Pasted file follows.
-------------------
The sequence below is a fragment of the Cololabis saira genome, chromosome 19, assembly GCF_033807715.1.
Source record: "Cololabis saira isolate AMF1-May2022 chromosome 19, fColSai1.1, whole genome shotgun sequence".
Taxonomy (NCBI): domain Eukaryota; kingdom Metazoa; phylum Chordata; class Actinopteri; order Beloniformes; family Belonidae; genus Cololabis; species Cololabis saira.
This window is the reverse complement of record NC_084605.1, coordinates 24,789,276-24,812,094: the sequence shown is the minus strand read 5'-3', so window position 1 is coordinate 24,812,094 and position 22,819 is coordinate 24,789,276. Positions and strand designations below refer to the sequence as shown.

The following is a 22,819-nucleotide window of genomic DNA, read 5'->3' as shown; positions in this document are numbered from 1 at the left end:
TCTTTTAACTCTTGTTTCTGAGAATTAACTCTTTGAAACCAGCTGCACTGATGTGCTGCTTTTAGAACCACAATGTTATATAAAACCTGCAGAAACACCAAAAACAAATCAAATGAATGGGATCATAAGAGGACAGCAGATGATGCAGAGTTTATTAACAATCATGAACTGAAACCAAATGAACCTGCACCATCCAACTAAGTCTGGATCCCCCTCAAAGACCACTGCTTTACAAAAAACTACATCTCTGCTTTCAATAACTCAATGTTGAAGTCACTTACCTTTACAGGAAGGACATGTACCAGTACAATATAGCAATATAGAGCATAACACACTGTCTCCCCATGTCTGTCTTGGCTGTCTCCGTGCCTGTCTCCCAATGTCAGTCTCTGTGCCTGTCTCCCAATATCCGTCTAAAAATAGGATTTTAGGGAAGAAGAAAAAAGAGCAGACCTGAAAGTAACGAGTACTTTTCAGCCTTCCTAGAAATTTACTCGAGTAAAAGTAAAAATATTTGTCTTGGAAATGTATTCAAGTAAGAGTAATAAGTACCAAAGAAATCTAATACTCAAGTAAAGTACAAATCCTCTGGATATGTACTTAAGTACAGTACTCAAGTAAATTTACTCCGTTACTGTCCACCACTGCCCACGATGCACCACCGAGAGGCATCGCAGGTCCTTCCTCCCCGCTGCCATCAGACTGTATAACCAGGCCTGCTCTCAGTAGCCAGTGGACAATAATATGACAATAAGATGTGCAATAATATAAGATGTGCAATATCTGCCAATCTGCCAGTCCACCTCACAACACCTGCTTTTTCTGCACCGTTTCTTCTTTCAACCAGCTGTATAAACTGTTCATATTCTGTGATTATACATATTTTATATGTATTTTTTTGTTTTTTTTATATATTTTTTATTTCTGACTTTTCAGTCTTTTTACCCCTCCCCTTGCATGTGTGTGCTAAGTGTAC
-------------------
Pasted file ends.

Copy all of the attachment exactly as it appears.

The sequence below is a fragment of the Cololabis saira genome, chromosome 19, assembly GCF_033807715.1.
Source record: "Cololabis saira isolate AMF1-May2022 chromosome 19, fColSai1.1, whole genome shotgun sequence".
Taxonomy (NCBI): domain Eukaryota; kingdom Metazoa; phylum Chordata; class Actinopteri; order Beloniformes; family Belonidae; genus Cololabis; species Cololabis saira.
This window is the reverse complement of record NC_084605.1, coordinates 24,789,276-24,812,094: the sequence shown is the minus strand read 5'-3', so window position 1 is coordinate 24,812,094 and position 22,819 is coordinate 24,789,276. Positions and strand designations below refer to the sequence as shown.

The following is a 22,819-nucleotide window of genomic DNA, read 5'->3' as shown; positions in this document are numbered from 1 at the left end:
TCTTTTAACTCTTGTTTCTGAGAATTAACTCTTTGAAACCAGCTGCACTGATGTGCTGCTTTTAGAACCACAATGTTATATAAAACCTGCAGAAACACCAAAAACAAATCAAATGAATGGGATCATAAGAGGACAGCAGATGATGCAGAGTTTATTAACAATCATGAACTGAAACCAAATGAACCTGCACCATCCAACTAAGTCTGGATCCCCCTCAAAGACCACTGCTTTACAAAAAACTACATCTCTGCTTTCAATAACTCAATGTTGAAGTCACTTACCTTTACAGGAAGGACATGTACCAGTACAATATAGCAATATAGAGCATAACACACTGTCTCCCCATGTCTGTCTTGGCTGTCTCCGTGCCTGTCTCCCAATGTCAGTCTCTGTGCCTGTCTCCCAATATCCGTCTAAAAATAGGATTTTAGGGAAGAAGAAAAAAGAGCAGACCTGAAAGTAACGAGTACTTTTCAGCCTTCCTAGAAATTTACTCGAGTAAAAGTAAAAATATTTGTCTTGGAAATGTATTCAAGTAAGAGTAATAAGTACCAAAGAAATCTAATACTCAAGTAAAGTACAAATCCTCTGGATATGTACTTAAGTACAGTACTCAAGTAAATTTACTCCGTTACTGTCCACCACTGCCCACGATGCACCACCGAGAGGCATCGCAGGTCCTTCCTCCCCGCTGCCATCAGACTGTATAACCAGGCCTGCTCTCAGTAGCCAGTGGACAATAATATGACAATAAGATGTGCAATAATATAAGATGTGCAATATCTGCCAATCTGCCAGTCCACCTCACAACACCTGCTTTTTCTGCACCGTTTCTTCTTTCAACCAGCTGTATAAACTGTTCATATTCTGTGATTATACATATTTTATATGTATTTTTTTGTTTTTTTTATATATTTTTTATTTCTGACTTTTCAGTCTTTTTACCCCTCCCCTTGCATGTGTGTGCTAAGTGTAC